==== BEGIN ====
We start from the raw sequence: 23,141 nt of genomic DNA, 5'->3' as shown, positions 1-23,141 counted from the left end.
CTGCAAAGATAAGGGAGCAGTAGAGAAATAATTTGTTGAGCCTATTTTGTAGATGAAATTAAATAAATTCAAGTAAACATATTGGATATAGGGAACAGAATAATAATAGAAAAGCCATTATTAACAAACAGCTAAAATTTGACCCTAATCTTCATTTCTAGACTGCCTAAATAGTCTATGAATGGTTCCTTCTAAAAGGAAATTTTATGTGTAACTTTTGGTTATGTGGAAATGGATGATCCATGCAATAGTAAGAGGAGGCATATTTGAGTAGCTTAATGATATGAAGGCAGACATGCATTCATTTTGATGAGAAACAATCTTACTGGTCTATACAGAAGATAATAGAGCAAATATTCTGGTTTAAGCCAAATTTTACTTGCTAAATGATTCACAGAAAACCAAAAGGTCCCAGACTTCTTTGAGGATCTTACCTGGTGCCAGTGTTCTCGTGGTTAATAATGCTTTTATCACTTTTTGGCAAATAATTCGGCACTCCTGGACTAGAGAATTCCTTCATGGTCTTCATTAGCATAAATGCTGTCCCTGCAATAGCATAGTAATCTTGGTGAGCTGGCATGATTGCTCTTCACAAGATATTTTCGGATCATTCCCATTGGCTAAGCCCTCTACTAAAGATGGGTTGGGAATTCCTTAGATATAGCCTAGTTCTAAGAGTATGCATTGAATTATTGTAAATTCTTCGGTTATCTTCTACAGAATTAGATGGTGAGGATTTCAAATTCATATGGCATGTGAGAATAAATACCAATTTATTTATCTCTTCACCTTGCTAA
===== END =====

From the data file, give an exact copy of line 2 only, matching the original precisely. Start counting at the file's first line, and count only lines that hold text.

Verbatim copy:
CTGCAAAGATAAGGGAGCAGTAGAGAAATAATTTGTTGAGCCTATTTTGTAGATGAAATTAAATAAATTCAAGTAAACATATTGGATATAGGGAACAGAATAATAATAGAAAAGCCATTATTAACAAACAGCTAAAATTTGACCCTAATCTTCATTTCTAGACTGCCTAAATAGTCTATGAATGGTTCCTTCTAAAAGGAAATTTTATGTGTAACTTTTGGTTATGTGGAAATGGATGATCCATGCAATAGTAAGAGGAGGCATATTTGAGTAGCTTAATGATATGAAGGCAGACATGCATTCATTTTGATGAGAAACAATCTTACTGGTCTATACAGAAGATAATAGAGCAAATATTCTGGTTTAAGCCAAATTTTACTTGCTAAATGATTCACAGAAAACCAAAAGGTCCCAGACTTCTTTGAGGATCTTACCTGGTGCCAGTGTTCTCGTGGTTAATAATGCTTTTATCACTTTTTGGCAAATAATTCGGCACTCCTGGACTAGAGAATTCCTTCATGGTCTTCATTAGCATAAATGCTGTCCCTGCAATAGCATAGTAATCTTGGTGAGCTGGCATGATTGCTCTTCACAAGATATTTTCGGATCATTCCCATTGGCTAAGCCCTCTACTAAAGATGGGTTGGGAATTCCTTAGATATAGCCTAGTTCTAAGAGTATGCATTGAATTATTGTAAATTCTTCGGTTATCTTCTACAGAATTAGATGGTGAGGATTTCAAATTCATATGGCATGTGAGAATAAATACCAATTTATTTATCTCTTCACCTTGCTAA